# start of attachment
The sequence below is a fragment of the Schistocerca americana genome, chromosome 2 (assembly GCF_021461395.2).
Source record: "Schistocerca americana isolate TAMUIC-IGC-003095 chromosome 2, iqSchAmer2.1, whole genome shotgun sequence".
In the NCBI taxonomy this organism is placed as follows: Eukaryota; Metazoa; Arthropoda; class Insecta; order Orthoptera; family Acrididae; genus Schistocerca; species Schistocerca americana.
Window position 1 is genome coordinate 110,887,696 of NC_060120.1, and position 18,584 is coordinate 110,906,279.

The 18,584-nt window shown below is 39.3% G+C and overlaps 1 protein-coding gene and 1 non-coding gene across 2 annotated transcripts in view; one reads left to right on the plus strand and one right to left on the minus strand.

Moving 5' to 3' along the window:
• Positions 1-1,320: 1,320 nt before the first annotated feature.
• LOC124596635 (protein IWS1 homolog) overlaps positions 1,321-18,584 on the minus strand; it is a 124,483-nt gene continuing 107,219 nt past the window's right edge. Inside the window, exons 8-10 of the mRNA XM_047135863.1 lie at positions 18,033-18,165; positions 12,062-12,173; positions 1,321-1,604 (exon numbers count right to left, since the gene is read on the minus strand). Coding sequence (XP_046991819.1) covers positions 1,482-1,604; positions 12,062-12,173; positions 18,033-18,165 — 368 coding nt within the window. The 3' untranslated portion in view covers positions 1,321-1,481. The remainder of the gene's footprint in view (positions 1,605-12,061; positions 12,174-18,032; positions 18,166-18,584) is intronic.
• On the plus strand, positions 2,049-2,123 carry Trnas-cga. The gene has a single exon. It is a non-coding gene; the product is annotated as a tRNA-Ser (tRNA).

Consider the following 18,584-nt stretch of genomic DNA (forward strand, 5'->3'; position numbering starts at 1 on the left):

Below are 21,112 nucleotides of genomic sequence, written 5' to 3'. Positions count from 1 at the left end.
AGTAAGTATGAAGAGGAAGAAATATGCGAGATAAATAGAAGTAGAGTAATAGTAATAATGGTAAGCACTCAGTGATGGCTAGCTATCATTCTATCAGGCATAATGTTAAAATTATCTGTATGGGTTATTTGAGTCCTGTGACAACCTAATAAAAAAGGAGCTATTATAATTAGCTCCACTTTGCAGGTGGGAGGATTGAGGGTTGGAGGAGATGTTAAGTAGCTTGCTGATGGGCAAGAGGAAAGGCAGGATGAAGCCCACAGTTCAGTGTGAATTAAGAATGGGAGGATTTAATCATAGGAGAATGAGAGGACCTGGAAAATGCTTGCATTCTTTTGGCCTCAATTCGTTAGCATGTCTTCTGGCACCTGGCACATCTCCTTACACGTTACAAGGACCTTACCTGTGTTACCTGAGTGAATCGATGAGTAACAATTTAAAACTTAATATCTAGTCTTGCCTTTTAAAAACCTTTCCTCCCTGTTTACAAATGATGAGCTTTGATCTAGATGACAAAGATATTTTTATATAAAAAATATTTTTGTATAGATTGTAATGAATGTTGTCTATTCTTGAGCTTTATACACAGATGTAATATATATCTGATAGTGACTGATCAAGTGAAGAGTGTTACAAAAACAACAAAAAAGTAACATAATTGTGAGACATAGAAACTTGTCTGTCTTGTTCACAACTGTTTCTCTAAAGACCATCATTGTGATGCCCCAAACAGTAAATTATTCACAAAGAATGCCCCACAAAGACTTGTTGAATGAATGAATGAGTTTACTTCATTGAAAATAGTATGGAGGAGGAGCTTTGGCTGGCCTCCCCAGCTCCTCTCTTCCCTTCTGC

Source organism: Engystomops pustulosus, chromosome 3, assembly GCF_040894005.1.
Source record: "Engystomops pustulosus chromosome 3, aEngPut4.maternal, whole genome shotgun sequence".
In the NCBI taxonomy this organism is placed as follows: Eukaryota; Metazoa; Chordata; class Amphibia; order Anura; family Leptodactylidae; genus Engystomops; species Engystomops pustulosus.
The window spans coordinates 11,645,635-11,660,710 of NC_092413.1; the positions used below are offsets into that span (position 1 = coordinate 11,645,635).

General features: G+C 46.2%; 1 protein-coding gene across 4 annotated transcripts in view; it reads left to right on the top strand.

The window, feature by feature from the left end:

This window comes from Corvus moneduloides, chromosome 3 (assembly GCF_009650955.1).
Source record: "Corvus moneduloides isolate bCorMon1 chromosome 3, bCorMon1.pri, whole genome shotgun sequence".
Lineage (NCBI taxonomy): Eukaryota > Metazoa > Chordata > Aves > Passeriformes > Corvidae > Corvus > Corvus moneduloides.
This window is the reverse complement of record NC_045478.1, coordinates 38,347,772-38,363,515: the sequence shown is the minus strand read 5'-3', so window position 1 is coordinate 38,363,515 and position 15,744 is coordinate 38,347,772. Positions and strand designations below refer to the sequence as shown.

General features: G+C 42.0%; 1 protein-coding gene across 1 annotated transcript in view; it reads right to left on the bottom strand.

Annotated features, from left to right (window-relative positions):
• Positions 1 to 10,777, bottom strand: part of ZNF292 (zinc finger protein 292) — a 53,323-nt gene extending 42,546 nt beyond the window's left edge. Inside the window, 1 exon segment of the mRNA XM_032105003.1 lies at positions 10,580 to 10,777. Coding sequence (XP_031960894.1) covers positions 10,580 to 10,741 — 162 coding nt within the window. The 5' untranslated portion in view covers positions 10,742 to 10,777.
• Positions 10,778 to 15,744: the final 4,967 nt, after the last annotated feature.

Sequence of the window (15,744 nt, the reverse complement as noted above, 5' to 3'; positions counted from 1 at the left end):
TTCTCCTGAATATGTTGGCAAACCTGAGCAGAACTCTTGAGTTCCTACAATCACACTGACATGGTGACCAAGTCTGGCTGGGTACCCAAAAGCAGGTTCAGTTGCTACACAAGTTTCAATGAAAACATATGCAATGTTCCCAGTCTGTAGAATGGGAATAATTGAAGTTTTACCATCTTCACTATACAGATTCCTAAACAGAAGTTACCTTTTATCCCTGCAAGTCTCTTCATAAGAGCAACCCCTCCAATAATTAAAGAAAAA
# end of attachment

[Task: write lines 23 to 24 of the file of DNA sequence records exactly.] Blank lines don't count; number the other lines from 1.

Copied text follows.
General features: G+C 42.0%; 1 protein-coding gene across 1 annotated transcript in view; it reads right to left on the bottom strand.

Annotated features, from left to right (window-relative positions):